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EPA in Indiana

Whiting Metals

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Background

Whiting Metals is a metals reclamation facility located at 2230 Indianapolis Boulevard in Hammond.  From 1937 to 1983, the Federated Metals Corporation conducted metal smelting and refining operations at the facility.  EPA is addressing hazardous waste released from the facility in ongoing cleanup actions

In 2007, Whiting Metals purchased a portion of the facility and started conducting metal processing operations.  On December 22, 2017, the Indiana Department of Environmental Management (IDEM) Air Program renewed a 10-year minor source air permit (86 pp, 810 K, About PDF) Exitby Whiting Metals. 

Lead Emissions

In August 2018, IDEM installed a lead ambient air monitor adjacent to Whiting Metals and began sampling.  In response to elevated lead concentrations detected by the air monitor, EPA and IDEM inspected the facility in September.  EPA, in coordination with IDEM, then installed a meteorological tower and an additional air monitor that collects hourly metals concentrations.  

EPA and IDEM determined that lead concentrations exceeded the National Ambient Air Quality Standard (NAAQS) for lead near the facility, and that the Whiting Metals facility is the primary contributor of the lead emissions.  EPA’s analysis showed that the highest lead concentrations have been detected during the facility’s operating hours and when the wind is coming from the direction of the facility.

On November 8, 2018, EPA and IDEM issued notices of violation (NOVs) to Whiting Metals for excessive lead emissions from the Northwest Indiana facility.  The NAAQS for lead and its compounds are 0.15 micrograms per cubic meter (µg/m3), averaged over a three-month period.  The three-month average lead concentration at the monitor reached 0.31 μg/m3 for the period of August through October 2018.

The NOVs provide Whiting Metals with an opportunity to confer with EPA and IDEM, respectively, regarding these allegations as the agencies evaluate potential enforcement options under the Clean Air Act and state authorities.  EPA, IDEM and Whiting Metals met on December 3, 2018 to discuss the NOVs and monitoring data.  Whiting Metals committed to working cooperatively with EPA and IDEM to resolve the alleged violations.

Potential Health Effects of Lead Exposure

Lead can adversely affect the nervous system, kidney function, immune system, reproductive and developmental systems and the cardiovascular system.  Infants and young children are especially sensitive to lead, which may contribute to behavioral problems and learning deficits.

Other Metals - Updated Feb. 12, 2019

In late October 2018, EPA and IDEM began receiving information about metals other than lead detected by the monitors near the Whiting Metals facility.  These other metals include cadmium, arsenic and manganese.  EPA compared their concentrations to current health benchmarks and determined that, of all the metals measured, cadmium concentrations were elevated on certain days (i.e., they were above the Agency for Toxic Substances and Disease Registry’s (ATSDR’s) acute inhalation Minimal Risk Level (MRL) for cadmium).  As with the lead data, EPA used wind direction and hours of operation to establish that Whiting Metals is the source of the cadmium.  EPA will continue to evaluate the concentrations of other metals, but, at this time, just cadmium is elevated.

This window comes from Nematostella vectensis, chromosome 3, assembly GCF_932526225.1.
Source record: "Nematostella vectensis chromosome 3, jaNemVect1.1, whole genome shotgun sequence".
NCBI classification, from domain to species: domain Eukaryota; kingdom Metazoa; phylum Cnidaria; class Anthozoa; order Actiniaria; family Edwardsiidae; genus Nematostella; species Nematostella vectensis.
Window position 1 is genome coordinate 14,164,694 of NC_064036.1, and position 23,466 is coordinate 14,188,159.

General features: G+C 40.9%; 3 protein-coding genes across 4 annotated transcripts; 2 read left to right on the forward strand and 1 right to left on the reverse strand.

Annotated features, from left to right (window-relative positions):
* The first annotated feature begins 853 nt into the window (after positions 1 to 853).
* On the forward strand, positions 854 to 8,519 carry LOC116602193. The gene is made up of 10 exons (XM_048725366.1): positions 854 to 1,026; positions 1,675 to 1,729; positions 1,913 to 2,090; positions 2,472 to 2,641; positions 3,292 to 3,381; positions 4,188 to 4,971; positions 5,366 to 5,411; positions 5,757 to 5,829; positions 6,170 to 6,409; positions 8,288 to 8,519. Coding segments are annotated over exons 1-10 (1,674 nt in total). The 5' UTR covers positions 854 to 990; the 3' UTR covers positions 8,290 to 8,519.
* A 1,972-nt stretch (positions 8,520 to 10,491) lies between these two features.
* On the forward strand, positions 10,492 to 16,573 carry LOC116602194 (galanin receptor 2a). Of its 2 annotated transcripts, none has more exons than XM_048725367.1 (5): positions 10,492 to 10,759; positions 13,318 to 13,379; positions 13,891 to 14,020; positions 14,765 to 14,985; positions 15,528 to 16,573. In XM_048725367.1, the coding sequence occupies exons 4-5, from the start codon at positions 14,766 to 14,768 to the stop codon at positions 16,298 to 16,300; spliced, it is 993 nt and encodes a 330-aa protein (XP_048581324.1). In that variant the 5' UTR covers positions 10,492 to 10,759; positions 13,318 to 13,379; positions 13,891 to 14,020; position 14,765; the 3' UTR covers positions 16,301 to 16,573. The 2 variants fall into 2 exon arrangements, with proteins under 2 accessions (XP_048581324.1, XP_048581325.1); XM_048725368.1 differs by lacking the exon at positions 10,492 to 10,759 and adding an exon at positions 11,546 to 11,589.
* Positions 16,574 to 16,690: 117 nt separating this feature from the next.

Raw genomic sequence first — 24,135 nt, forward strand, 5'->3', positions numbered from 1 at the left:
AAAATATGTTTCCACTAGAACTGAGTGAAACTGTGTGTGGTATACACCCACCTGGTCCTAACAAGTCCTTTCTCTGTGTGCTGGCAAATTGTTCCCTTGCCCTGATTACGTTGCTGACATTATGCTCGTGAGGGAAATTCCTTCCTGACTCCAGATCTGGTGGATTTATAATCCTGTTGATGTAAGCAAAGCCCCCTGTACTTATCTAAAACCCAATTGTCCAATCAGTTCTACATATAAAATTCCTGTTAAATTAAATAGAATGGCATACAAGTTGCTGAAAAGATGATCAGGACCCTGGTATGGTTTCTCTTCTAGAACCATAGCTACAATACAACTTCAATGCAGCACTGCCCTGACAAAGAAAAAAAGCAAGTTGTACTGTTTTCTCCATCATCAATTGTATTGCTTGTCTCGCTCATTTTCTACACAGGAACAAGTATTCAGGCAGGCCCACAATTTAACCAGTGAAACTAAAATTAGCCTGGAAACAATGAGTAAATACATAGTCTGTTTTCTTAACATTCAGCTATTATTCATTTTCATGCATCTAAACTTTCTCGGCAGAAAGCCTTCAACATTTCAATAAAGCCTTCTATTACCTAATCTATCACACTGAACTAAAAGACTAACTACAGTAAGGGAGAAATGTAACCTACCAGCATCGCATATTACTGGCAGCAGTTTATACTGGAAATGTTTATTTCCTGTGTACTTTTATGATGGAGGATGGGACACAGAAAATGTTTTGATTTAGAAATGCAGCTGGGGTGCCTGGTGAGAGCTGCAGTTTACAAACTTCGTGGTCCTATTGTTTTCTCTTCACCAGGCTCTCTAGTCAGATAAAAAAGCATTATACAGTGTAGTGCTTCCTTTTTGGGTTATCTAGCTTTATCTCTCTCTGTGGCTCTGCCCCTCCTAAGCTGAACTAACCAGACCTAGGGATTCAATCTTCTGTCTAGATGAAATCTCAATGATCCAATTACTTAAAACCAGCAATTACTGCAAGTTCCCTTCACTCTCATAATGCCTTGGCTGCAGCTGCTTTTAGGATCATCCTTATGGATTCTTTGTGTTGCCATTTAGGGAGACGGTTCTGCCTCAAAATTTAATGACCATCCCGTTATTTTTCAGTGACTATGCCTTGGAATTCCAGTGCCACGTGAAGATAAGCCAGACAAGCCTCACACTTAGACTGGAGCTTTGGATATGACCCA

Both IDEM’s and EPA’s monitors measure cadmium as total suspended particulate (TSP), because that is the standard for comparison to the lead NAAQS.  TSP is made up of both respirable particles (small particles that can pass deep into the lung) and non-respirable particles (larger particles intercepted in upper airways, so that they do not pass deep into the lungs).  The MRL for cadmium, on the other hand, is based on the respirable fraction of cadmium-containing particulates (less than 1.5 microns in aerodynamic diameter).  Because EPA does not at this time know what percentage of the cadmium is respirable versus non-respirable, a direct comparison of the measured cadmium concentrations (in TSP) to the ATSDR’s MRL should be done with caution.

To date, EPA has validated cadmium data from August 3, 2018 to February 4, 2019.  EPA’s analysis of currently available data indicates that cadmium levels were above the acute inhalation MRL of 30 nanograms per cubic meter (ng/m3) on nine days during this timeframe.  EPA continues to validate data as it is collected and will post updates here.

It is worth noting that MRLs are intended to serve as a screening tool to help public health professionals decide where to look at a pollutant more closely.  To be protective and conservative, ATSDR sets MRLs below levels that, based on current information, may cause adverse health effects.  Exposure to a level above the MRL does not mean that adverse health effects will occur.  Rather, it indicates the need to investigate the situation more closely.  

EPA and IDEM will continue to collect and evaluate data from the air monitors to determine what actions are needed to protect public health.  Actions the company could take to reduce lead emissions may also reduce cadmium emissions.  Information about MRLs

Monitoring Data

EPA posted additional lead and cadmium data that was collected from December 18, 2018 to February 4, 2019.

Information on Lead and Cadmium